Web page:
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How to make jQuery faster

There’s nothing better than fast web applications, smooth user experiences and quick loading times. I will share with you 6 proven tips on how to achieve maximum speed when manipulating DOM element tree in an jQuery application.

1. Use ID #

One of the simplest tips you can find in jQuery documentation is to use (where possible) selectors that search the DOM tree by element ID.

$('#test').css('color', 'red');

The reason for this is simple - if we use the element ID, the jQuery simply uses the built-in getElementById() function instead of using the Sizzle selector engine. Obviously this function is faster.

2. Right-to-left optimization #

As recommended by the jQuery documentation, we should write selectors based on the “right to left” principle, which means putting the most specific element definitions on the right side of the selector.

$('#test p.text').css('color', 'red');

This is due to the way the Sizzle engine works. It first analyzes what is on the right side of the selector, and then limits the results with what is on the left side.

3. Use specific tag names #

If you absolutely have to look for elements by class name, this way is better

$('p.text').css('color', 'red');

than this:

$('.text').css('color', 'red');

This is because jQuery, knowing the name of the HTML tag, will first use the built-in function getElementsByTagName() (which is obviously faster), and only then will it use Sizzle to limit the results to the given class name.

4. Use selectors with context #

To speed up the search for HTML elements using jQuery selectors, we can use context (of course, if we know it). Very often it is forgotten that such an option exists at all:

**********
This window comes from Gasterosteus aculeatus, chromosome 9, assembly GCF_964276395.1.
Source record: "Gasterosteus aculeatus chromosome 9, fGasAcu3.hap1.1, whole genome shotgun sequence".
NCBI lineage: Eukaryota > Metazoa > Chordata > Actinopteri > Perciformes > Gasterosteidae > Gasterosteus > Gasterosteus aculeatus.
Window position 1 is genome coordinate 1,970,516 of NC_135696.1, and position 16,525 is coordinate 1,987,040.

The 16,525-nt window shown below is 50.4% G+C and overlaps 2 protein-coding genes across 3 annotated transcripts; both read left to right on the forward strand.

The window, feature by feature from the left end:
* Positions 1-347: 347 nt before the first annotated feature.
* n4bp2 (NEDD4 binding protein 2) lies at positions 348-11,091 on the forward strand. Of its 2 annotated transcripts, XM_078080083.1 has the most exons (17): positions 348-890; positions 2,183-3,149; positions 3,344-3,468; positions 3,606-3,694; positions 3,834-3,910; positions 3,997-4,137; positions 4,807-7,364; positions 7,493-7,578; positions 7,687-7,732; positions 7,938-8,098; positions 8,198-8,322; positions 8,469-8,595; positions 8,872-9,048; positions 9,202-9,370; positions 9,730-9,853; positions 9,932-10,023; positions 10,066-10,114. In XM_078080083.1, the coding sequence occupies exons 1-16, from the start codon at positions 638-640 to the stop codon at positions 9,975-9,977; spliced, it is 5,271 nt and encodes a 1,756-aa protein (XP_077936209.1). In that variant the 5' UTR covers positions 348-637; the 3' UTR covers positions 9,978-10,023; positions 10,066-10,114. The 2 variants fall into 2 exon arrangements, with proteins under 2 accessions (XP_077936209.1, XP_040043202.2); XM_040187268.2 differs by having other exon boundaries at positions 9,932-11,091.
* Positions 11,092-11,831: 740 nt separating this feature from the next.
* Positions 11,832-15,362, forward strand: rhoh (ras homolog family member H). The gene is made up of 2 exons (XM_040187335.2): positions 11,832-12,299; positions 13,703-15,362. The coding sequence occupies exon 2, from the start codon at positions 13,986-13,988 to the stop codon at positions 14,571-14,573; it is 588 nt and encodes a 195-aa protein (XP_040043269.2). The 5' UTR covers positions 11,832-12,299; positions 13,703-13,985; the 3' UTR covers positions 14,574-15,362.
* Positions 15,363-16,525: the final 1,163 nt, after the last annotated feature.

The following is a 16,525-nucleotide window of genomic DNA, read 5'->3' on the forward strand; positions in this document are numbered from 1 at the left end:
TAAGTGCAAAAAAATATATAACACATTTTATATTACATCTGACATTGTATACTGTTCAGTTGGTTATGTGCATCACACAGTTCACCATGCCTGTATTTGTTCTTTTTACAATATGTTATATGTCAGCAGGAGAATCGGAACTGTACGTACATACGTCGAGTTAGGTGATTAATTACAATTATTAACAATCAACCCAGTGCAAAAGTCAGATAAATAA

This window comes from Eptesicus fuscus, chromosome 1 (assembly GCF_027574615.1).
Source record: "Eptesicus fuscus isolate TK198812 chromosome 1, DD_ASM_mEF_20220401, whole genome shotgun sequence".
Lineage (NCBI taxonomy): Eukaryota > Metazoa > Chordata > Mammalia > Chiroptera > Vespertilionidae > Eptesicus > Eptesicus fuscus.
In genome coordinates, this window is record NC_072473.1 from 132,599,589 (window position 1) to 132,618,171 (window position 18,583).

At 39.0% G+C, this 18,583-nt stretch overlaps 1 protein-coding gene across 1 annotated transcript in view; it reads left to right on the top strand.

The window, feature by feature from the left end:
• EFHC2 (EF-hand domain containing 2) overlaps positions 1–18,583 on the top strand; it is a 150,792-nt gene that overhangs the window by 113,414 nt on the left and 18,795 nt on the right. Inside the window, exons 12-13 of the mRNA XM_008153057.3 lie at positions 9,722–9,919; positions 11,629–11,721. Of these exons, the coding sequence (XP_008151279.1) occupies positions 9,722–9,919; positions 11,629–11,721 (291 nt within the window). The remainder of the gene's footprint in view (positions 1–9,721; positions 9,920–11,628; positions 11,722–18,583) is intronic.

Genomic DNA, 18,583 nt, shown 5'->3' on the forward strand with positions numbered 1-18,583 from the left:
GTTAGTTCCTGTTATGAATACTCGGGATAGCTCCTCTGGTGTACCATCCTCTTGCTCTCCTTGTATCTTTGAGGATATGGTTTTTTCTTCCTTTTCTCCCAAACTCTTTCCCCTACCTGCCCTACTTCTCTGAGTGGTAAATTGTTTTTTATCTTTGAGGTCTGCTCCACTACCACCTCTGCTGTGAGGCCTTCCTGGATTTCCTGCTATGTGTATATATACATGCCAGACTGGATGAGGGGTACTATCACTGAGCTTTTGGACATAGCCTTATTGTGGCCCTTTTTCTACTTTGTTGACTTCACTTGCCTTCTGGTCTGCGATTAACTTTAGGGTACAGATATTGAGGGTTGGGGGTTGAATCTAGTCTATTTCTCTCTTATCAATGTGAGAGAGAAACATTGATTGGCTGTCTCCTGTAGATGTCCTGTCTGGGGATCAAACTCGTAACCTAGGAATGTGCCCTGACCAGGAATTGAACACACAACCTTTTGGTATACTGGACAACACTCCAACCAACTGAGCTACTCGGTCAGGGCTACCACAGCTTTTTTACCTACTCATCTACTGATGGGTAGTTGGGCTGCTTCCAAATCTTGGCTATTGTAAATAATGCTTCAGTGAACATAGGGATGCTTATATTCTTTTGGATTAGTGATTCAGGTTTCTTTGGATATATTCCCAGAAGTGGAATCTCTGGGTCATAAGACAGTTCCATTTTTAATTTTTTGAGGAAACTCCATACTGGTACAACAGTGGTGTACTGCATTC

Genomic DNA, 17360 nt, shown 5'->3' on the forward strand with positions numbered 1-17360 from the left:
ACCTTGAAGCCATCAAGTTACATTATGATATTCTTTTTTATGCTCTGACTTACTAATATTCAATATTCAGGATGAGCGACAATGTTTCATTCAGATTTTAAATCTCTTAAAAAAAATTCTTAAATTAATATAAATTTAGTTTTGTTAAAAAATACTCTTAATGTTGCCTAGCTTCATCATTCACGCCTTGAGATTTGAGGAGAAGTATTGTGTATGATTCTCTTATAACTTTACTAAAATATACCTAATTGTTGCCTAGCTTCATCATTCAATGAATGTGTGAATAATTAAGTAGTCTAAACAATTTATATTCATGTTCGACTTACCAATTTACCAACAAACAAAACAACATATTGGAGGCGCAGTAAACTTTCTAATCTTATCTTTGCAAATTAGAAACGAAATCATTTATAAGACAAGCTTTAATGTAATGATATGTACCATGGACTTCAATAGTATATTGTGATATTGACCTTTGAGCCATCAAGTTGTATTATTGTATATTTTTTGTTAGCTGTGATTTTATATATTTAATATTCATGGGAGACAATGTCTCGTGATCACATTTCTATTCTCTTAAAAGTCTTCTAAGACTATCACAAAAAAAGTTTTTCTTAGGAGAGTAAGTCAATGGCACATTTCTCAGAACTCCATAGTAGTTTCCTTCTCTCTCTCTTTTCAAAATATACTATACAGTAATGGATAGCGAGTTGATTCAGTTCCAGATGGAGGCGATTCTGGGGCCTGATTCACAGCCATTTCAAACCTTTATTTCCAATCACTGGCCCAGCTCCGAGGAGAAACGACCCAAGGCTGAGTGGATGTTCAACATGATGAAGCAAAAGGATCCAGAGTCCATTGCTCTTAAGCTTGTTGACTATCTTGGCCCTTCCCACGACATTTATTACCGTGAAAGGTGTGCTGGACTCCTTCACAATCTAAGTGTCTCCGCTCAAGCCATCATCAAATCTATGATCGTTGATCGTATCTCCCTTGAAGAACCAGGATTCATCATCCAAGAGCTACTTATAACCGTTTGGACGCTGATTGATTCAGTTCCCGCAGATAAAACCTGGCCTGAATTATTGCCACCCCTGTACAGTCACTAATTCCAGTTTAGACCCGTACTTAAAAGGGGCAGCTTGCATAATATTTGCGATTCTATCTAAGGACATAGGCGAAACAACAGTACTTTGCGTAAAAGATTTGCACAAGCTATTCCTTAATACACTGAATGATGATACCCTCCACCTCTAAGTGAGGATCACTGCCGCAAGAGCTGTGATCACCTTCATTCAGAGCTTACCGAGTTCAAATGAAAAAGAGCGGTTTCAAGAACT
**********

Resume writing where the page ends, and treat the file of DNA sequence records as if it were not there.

$('p.text', '#test').css('color', 'red');

As you can see, as the second parameter of the $() function, we pass the second selector and it is the context for the first selector. Of course, this is especially fast if the context is a selector using an element ID (see tip 1).

Instead of the context, you can also use the find() function.

$('#test').find('p.text').css('color', 'red');

5. Always assign a selector to a variable #

Or at least whenever you use it more than once:

var text = $('#test').find('p.text');

text.css('color', 'red');
text.click(function() {

In this way, you will protect yourself from unnecessary, multiple searches of the DOM tree only to find the same element over and over again.

6. Use chaining #

A tip directly related to the previous one. jQuery allows you to run multiple jQuery commands, one after the other, on the same element.

	.css('color', 'red')
	.click(function() {

This way, browsers do not have to find the same element more than once. Tips 5 and 6 should be used interchangeably, depending on which is more suitable for the problem at the moment.

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